ISLAMABAD: Scientists had found evidence that a lack of sleep causes changes in brain activity that lead to people feeling hungrier and craving more fattening foods.
Researchers have long pointed to a correlation between a steep rise in obesity in industrialised nations and a decline in sleep duration.
A causal link was suspected, but science has not been able to explain the mechanism, until now.
A team from the University of California said they used MRI (magnetic resonance imaging) scans to spot changes in the brain activity of sleep-deprived test subjects. “These findings provide an explanatory brain mechanism by which insufficient sleep may lead to the development/maintenance of obesity,” said researchers.
Twenty-three participants had their heads scanned twice; once after a full night of sleep and once after being deprived their shut-eye for a night – their brain activity measured the next day as they selected items and portion sizes from pictures of 80 different food types, Medical Xpress reported.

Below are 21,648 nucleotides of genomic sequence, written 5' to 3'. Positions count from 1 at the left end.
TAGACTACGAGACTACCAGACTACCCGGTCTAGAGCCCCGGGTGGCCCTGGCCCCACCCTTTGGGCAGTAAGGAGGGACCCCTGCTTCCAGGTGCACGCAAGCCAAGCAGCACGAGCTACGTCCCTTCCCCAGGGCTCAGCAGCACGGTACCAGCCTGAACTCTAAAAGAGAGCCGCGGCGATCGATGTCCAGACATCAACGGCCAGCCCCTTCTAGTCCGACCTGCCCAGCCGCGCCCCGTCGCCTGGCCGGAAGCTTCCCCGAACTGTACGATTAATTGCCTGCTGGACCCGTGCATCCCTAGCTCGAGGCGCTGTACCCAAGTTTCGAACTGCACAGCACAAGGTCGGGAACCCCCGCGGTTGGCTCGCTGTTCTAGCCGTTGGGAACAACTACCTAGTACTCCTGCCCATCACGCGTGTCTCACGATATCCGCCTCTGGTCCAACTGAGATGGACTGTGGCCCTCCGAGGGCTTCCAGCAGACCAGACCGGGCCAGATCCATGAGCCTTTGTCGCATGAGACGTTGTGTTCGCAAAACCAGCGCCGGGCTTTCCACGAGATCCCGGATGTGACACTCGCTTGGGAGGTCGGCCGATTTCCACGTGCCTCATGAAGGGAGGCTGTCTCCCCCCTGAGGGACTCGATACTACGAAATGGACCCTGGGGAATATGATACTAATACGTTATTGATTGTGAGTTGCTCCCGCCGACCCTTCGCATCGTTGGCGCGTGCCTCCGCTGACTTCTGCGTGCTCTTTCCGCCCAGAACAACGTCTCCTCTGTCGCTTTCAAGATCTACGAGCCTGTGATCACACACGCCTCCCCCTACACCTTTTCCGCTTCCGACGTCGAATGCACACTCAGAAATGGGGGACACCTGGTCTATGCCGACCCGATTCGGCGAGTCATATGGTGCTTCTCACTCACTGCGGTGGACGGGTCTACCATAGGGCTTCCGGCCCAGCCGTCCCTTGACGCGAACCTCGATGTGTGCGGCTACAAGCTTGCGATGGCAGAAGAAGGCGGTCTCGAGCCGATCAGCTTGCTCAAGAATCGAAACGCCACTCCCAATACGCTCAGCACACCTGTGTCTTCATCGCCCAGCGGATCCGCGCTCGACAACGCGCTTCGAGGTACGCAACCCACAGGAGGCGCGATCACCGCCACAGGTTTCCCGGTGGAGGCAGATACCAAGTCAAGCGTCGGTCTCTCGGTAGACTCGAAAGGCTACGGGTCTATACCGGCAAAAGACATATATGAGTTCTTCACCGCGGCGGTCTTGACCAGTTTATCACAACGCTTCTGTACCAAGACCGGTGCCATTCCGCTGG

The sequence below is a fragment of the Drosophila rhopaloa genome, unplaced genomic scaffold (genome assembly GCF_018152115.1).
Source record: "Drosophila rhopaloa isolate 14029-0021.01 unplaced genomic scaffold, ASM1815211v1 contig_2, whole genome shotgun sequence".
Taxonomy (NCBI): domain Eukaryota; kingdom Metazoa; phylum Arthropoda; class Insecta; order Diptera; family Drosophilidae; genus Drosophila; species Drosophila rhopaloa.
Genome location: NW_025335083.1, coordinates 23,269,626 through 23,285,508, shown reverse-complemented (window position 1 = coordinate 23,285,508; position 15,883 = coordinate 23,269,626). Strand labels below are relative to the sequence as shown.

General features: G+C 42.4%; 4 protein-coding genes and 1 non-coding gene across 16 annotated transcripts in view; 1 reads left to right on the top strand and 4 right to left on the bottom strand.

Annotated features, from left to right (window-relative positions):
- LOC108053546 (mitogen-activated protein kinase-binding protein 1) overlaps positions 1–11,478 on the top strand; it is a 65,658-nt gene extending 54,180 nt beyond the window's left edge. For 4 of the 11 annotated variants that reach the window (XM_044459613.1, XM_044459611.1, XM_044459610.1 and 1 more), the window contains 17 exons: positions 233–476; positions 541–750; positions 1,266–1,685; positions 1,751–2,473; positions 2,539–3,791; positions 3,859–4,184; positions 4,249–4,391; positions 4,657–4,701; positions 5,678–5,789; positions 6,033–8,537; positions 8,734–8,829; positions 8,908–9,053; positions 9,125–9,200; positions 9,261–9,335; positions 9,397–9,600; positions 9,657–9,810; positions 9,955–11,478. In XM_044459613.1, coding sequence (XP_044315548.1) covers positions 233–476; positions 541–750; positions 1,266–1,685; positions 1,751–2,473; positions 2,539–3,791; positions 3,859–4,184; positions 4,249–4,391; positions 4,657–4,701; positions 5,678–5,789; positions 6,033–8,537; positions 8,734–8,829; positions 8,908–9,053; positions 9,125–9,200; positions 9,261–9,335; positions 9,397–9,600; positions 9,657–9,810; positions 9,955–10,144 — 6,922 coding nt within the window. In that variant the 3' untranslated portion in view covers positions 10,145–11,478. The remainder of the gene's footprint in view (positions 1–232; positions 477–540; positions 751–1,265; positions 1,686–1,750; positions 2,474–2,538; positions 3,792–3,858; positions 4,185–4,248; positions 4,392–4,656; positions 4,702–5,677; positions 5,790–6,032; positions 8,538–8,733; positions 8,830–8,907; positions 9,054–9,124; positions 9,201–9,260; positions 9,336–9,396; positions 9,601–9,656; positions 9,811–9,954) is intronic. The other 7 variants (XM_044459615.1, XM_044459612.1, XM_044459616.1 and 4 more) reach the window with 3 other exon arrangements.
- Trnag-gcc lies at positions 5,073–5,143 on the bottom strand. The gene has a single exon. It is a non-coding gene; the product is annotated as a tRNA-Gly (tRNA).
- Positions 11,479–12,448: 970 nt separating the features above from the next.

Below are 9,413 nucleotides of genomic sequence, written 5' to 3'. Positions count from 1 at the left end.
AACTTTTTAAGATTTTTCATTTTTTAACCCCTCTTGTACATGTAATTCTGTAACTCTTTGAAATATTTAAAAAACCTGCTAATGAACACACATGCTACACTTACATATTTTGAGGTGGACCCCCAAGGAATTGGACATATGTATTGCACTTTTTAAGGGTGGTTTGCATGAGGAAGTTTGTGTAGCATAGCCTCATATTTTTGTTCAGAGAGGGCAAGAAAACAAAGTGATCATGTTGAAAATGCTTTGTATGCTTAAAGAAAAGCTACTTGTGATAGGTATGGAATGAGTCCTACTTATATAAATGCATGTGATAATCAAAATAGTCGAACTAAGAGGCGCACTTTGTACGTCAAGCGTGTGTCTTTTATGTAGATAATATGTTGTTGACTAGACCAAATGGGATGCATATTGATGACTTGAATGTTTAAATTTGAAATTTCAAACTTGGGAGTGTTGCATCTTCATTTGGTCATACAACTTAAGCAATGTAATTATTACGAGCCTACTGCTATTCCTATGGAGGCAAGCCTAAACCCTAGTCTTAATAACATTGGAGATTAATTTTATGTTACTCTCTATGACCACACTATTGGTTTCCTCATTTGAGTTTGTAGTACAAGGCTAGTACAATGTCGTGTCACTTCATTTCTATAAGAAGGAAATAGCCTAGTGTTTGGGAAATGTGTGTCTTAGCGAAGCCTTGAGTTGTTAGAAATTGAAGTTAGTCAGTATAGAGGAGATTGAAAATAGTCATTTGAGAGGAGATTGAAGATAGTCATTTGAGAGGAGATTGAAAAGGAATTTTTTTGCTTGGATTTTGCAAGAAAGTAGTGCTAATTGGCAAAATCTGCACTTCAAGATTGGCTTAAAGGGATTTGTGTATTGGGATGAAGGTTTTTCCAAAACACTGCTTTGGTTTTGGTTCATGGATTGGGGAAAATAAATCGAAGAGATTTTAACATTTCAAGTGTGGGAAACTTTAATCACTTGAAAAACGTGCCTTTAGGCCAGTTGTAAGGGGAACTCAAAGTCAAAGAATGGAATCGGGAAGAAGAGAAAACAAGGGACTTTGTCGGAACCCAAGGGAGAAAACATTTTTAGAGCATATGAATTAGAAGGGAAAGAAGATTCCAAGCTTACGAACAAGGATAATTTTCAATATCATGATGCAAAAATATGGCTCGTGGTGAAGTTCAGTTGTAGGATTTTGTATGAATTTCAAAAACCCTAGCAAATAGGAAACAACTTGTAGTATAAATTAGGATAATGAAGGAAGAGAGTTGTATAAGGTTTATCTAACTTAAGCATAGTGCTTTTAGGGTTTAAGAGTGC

Among the fatigued individuals, the researchers noted impaired activity in regions of the cortex that evaluate appetite and satiation. Simultaneously, there was a boost in areas associated with craving.
“An additionally interesting finding was that high calorie foods became more desirable to the sleep deprived participants,” said study co-author Matthew Walker of the psychology department at the University of California in Berkeley.
Our findings indicate that regularly obtain sufficient amounts of sleep may be an important factor promoting weight control, achieved by priming the brain mechanisms governing appropriate food choices, researcher said.
WASHINGTON: About 40 percent of all cancers in the United States — more than 630,000 in all — are associated with excess weight, health officials said Tuesday, urging a renewed focus on prevention.
In a nation where 71 percent of adults are either overweight or obese, the findings by the US Centers for Disease Control and Prevention “are a cause for concern.
“A majority of American adults weigh more than recommended — and being overweight or obese puts people at higher risk for a number of cancers,” she said in a statement.
“By getting to and keeping a healthy weight, we all can play a role in cancer prevention.”
Carrying excess weight has been shown to boost the risk of 13 types of tumors, including cancers of the esophagus, thyroid, postmenopausal breast, gallbladder, stomach, liver, pancreas, kidney, ovaries, uterus, colon and rectum.